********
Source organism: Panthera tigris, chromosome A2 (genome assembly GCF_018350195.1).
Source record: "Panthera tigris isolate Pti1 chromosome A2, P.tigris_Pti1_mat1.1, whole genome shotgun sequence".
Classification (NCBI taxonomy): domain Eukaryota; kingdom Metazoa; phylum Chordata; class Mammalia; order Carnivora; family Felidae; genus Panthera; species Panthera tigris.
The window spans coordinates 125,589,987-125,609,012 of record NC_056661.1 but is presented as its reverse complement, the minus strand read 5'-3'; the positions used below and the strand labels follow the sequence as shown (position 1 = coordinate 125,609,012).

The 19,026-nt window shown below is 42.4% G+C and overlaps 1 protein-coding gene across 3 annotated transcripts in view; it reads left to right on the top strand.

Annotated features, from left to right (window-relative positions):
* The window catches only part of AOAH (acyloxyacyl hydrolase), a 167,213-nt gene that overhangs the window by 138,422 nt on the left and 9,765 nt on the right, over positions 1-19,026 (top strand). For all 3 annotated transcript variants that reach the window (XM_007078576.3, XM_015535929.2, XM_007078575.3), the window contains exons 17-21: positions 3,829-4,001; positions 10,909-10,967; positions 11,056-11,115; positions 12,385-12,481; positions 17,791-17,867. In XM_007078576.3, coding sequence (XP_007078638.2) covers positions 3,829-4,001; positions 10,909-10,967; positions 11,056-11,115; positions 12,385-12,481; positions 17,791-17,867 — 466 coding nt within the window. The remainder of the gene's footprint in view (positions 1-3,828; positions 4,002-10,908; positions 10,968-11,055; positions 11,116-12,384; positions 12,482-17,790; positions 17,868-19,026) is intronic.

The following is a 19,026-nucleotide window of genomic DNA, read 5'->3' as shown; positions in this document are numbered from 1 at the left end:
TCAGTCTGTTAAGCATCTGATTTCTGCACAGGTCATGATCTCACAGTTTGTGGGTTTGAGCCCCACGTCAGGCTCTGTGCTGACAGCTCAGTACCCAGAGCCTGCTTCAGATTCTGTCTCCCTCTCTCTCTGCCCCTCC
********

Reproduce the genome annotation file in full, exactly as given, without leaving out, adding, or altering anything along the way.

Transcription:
Source organism: Panthera tigris, chromosome A2 (genome assembly GCF_018350195.1).
Source record: "Panthera tigris isolate Pti1 chromosome A2, P.tigris_Pti1_mat1.1, whole genome shotgun sequence".
Classification (NCBI taxonomy): domain Eukaryota; kingdom Metazoa; phylum Chordata; class Mammalia; order Carnivora; family Felidae; genus Panthera; species Panthera tigris.
The window spans coordinates 125,589,987-125,609,012 of record NC_056661.1 but is presented as its reverse complement, the minus strand read 5'-3'; the positions used below and the strand labels follow the sequence as shown (position 1 = coordinate 125,609,012).

The 19,026-nt window shown below is 42.4% G+C and overlaps 1 protein-coding gene across 3 annotated transcripts in view; it reads left to right on the top strand.

Annotated features, from left to right (window-relative positions):
* The window catches only part of AOAH (acyloxyacyl hydrolase), a 167,213-nt gene that overhangs the window by 138,422 nt on the left and 9,765 nt on the right, over positions 1-19,026 (top strand). For all 3 annotated transcript variants that reach the window (XM_007078576.3, XM_015535929.2, XM_007078575.3), the window contains exons 17-21: positions 3,829-4,001; positions 10,909-10,967; positions 11,056-11,115; positions 12,385-12,481; positions 17,791-17,867. In XM_007078576.3, coding sequence (XP_007078638.2) covers positions 3,829-4,001; positions 10,909-10,967; positions 11,056-11,115; positions 12,385-12,481; positions 17,791-17,867 — 466 coding nt within the window. The remainder of the gene's footprint in view (positions 1-3,828; positions 4,002-10,908; positions 10,968-11,055; positions 11,116-12,384; positions 12,482-17,790; positions 17,868-19,026) is intronic.

The following is a 19,026-nucleotide window of genomic DNA, read 5'->3' as shown; positions in this document are numbered from 1 at the left end:
TCAGTCTGTTAAGCATCTGATTTCTGCACAGGTCATGATCTCACAGTTTGTGGGTTTGAGCCCCACGTCAGGCTCTGTGCTGACAGCTCAGTACCCAGAGCCTGCTTCAGATTCTGTCTCCCTCTCTCTCTGCCCCTCC